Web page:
During a session on telehealth at the National Association of ACOs (NAACOS) 2020 Virtual Spring Conference, viewers were told to look at the proposed 2021 Medicare Physician Fee Schedule when it is released next month to see which changes might become permanent even after the public health emergency ends.
Four months since the start of the public health emergency arising from the coronavirus disease 2019 (COVID-19) pandemic, one of the most acknowledged silver linings for providers and patients is the expanded use of telehealth. During a session on telehealth at the National Association of ACOs (NAACOS) 2020 Virtual Spring Conference, viewers were told to look at the proposed 2021 Medicare Physician Fee Schedule to see which changes might become permanent even after the health emergency ends.
Emily Yoder, a CMS analyst in the Division of Practitioner Services who works on the fee schedule, said the department recognizes that practices had to shift rapidly and that the flexibility enabled by CMS spurred “a lot of innovation in terms of care delivery.”
“And so what we really want to avoid is a situation where the [public health emergency] ends and then it is like a rug is pulled out and everything goes back rapidly to sort of the pre—public health emergency regulations,” she said.
Some changes, if they were to become permanent, would require Congressional action, whereas others lie in CMS’ regulatory domain.
Yoder encouraged conference participants to submit a public comment on the fee schedule when it is released next month so that CMS can incorporate their thinking.
Ronald Tamler, MD, PhD, MBA, an endocrinologist and director of Digital Health Implementation at the Icahn School of Medicine at Mount Sinai, said that before the pandemic, telehealth was an unattractive afterthought to physicians.
In February 2020, there were just 63 providers conducting video visits with patients. By the end of the next month, the number had soared to 1173.
That is because by mid-March, “Mount Sinai said, ‘This is a war. We’re going to war. We’re going to make this all about [intensive care unit] beds and patient capacity, and we’ll have to figure out a way to provide ambulatory care for our patients.’”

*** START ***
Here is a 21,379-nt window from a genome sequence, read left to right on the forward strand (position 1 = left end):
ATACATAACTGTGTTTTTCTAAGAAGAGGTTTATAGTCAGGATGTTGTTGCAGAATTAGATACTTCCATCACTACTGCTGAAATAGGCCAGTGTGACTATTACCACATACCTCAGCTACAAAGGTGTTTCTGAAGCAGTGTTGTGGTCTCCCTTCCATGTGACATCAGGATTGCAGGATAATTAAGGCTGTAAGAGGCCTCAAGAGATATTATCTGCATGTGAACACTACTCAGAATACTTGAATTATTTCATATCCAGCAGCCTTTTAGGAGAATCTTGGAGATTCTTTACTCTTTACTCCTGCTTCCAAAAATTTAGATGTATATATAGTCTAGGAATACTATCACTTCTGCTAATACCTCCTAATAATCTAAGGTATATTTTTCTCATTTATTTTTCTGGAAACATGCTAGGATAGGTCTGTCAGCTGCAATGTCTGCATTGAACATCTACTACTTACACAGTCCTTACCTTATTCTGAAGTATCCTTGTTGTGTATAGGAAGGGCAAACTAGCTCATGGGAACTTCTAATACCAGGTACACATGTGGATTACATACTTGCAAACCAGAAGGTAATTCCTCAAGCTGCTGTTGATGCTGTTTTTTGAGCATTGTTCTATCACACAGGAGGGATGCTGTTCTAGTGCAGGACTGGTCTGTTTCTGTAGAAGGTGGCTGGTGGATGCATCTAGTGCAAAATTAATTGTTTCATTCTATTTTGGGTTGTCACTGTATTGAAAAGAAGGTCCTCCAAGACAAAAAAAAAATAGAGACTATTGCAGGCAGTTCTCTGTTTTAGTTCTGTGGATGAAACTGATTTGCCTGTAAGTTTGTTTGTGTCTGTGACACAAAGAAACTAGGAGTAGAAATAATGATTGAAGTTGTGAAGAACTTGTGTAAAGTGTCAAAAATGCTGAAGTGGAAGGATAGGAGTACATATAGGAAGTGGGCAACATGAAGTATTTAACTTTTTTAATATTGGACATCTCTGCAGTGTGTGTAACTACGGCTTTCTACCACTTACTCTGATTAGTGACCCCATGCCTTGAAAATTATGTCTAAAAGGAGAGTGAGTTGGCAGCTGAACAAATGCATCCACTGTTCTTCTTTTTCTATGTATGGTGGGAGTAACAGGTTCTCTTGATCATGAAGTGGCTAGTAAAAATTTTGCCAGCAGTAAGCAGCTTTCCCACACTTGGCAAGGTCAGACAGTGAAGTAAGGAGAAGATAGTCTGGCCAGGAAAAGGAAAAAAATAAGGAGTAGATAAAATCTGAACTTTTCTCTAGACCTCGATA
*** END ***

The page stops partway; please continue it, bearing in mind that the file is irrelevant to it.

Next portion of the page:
The loosening of the regulatory restrictions was important for a place like Mount Sinai, which has patients in New York, New Jersey, Connecticut, and Florida.
Tamler ran through a series of practical tips in order for providers to have a successful video visit with patients. Remember to smile and maintain eye contact, he said, since there are limited ways for doctors to connect with patients during a video visit.
Visual inspection through the camera can yield findings from more than a dozen areas, he said. Physicians can also ask patients or caregivers to be assistants during the exam, such as by depressing their own shins to determine the extent of swelling or putting the camera on the floor to show their feet to check for ulcers. Rulers or coins can document the size of lesions.
However, Tamler noted that the COVID-19 crisis is also worsening disparities when it comes to access to telehealth among the populations that are most affected by the pandemic, such as the elderly and those with poor technology at home, suboptimal technological literacy, and little or no English.
Besides telehealth, Mount Sinai is also using Epic eConsults to consult with more than 25 different ambulatory specialists as well as a text-to-chat platform for 3 groups of patients: patients recently discharged with COVID-19, patients of Mount Sinai’s value-based care practice, and oncology and cardiology patients.